Pivot Points: The NBA's Worst Are a Pitiful Lot

Hadarii JonesSenior Writer INovember 22, 2009

NEW YORK - MARCH 18:  Head coach Mike D'Antoni of the New York Knicks reacts at a referee against the New Jersey Nets at Madison Square Garden March 18, 2009 in New York City. NOTE TO USER: User expressly acknowledges and agrees that, by downloading and/or using this Photograph, User is consenting to the terms and conditions of the Getty Images License Agreement.  (Photo by Chris McGrath/Getty Images)
Chris McGrath/Getty Images

Until last night, the New York Yankees had won more games in November than either the New York Knicks or the New Jersey Nets. In Charlotte, the Bobcats are trying their hardest to challenge the record for the worst field goal percentage in NBA history.

Golden State and the Los Angeles Clippers remain locked in a fierce battle to see who will finish in the Pacific division cellar, and the Minnesota Timberwolves, bless their hearts, at least they show up to play the games.

If this season will be will be remembered for one of the most competitive in the race for playoff seeding, then it shall equally be remembered for the race to see who gets the most ping-pong balls in June.

There was a time when teams could expect a challenge regardless of who they were playing, but those times seem to be a distant memory of NBA seasons past.

Out of the teams that I mentioned, none can really say they have an honest shot at the postseason, and there are actually a few teams like the Washington Wizards and Memphis Grizzlies who should join their ranks.

If by some small stretch of the imagination, one of them should make the postseason, then they are the closest things to a sure bet for getting swept out of the playoffs.

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In the Eastern Conference, the futility is to be expected, because the gap between the best and the rest is actually a chasm, similar to the Grand Canyon in width.

The Western Conference is usually a bit deeper and this season is no different except you have three annual playoff teams, the San Antonio Spurs, the Utah Jazz, and the New Orleans Hornets, that are struggling at or below the .500 mark.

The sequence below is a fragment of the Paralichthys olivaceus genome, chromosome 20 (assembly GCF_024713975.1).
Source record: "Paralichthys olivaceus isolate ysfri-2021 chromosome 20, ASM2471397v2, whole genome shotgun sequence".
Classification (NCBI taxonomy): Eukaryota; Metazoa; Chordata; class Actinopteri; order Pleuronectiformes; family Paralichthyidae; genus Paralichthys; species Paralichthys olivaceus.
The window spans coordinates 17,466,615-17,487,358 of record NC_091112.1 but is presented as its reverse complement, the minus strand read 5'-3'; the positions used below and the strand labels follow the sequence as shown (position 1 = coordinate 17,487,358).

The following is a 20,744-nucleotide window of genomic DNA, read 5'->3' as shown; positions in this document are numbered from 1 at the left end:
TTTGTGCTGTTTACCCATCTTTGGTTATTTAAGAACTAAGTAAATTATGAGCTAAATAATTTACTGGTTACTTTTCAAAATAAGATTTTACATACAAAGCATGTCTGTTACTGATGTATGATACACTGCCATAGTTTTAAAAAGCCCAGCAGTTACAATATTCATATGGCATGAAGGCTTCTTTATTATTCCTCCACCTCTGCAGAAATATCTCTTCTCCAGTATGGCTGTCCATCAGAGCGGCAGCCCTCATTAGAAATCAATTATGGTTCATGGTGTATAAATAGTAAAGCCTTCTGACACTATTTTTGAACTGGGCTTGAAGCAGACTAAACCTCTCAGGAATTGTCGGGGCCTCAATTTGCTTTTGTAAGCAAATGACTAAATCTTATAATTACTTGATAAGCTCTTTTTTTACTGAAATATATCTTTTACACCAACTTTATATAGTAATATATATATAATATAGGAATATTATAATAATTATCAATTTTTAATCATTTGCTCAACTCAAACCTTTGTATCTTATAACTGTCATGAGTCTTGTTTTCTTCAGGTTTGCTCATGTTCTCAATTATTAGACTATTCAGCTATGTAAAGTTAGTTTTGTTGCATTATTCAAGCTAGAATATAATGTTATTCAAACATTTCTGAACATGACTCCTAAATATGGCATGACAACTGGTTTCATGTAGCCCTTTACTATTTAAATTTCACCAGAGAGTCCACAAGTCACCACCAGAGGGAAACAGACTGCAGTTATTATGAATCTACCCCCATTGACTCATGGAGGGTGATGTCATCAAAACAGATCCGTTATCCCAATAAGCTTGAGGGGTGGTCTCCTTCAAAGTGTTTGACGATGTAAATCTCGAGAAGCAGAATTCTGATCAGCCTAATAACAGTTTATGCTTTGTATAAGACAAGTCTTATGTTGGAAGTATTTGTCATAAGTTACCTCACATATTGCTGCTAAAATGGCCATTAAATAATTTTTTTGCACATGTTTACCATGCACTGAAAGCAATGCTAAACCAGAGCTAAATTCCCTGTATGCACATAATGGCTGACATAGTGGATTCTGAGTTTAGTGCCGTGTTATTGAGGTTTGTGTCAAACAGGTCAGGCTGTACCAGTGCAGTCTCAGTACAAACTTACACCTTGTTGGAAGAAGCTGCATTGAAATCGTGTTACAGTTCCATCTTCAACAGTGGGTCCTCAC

There is a chance that those teams will turn their seasons around, and in all probability are safe bets to make the playoffs, but for the others, the end of the season can't arrive soon enough.

Mike D'Antoni is finding out the hard way that his run-and-gun style of play may not be suited for the rough and tumble east, and it sure works a lot better when you have a point guard like Steve Nash at the helm.

In the matchup of Eastern bottom-feeders the only thing we knew for sure is that someone had to win, and it was the Knicks that were eventually able to outlast the just as dysfunctional Nets.

For Madison Square Garden to be the mecca of basketball, there sure hasn't been much of the professional variety played there for a while. For both teams, their only hopes seem to lie in the free-agent bonanza of 2010. It can't arrive soon enough.

The Nets can take solace in the fact that there was another team that started the season 0-13, and later went on to the playoffs. The Phoenix Suns accomplished the feat in 1996-97, but these Nets look nothing like that team.

Along those same lines, the only team to finish the season with a worst shooting percentage than the Charlotte Bobcats have now were the Boston Celtics, and that team won a championship.

I should probably mention that those Celtics were one of the best defensive teams to ever play the game and were anchored in the middle by a guy named Bill Russell.

As I scan the roster of the Bobcats none of the players stand out to me as having those Russell like qualities, and they are far from the best defensive team in basketball, so maybe that comparison is a little unfair.

There is nothing unfair to say about the worst of the West, who have taken turns looking like teams of various high school qualities. Well, actually I may have seen some high schools that competed a little better.

The best thing the hapless Clippers have going for them is the fact that they share a building with the defending champion Lakers, and they are a much cheaper ticket. Plus, the eventual return of rookie forward Blake Griffin is not a bad thing.

Too bad the same can't be said for Golden State, who have looked anything but golden the first part of the season. There is no rookie sensation waiting to step in and salvage the Warriors' season, and if there was, he would probably turn the other way and run.

The Warriors are, in essence, the New York Knicks West, in that they are capable of putting up big numbers, but every night is also their opponents best offensive night of the season.

You would think that Warrior and defense are two words that would go together, but it seems like the word is foreign to this bunch of guys whose best defense seems to be taking the ball out of bounds after a score.

Everyone knew the Timberpups would be bad, but really? This bad? I can't understand how their fans are even able to watch them play, and for that reason, the Minnesota fans have to be the best in the league.

It's a shame, too, because point guard Johnny Flynn is a joy to watch and Al Jefferson is a stud, but the Wolves might play the worst brand of basketball outside of New Jersey, and it's not an exaggeration either.

So, as this season plays out and our attention is held by the teams competing for playoff spots, we should cast an occasional glance at the league's worst. After all, isn't it important to see who will win the race to be the first to shake David Stern's hand in June?

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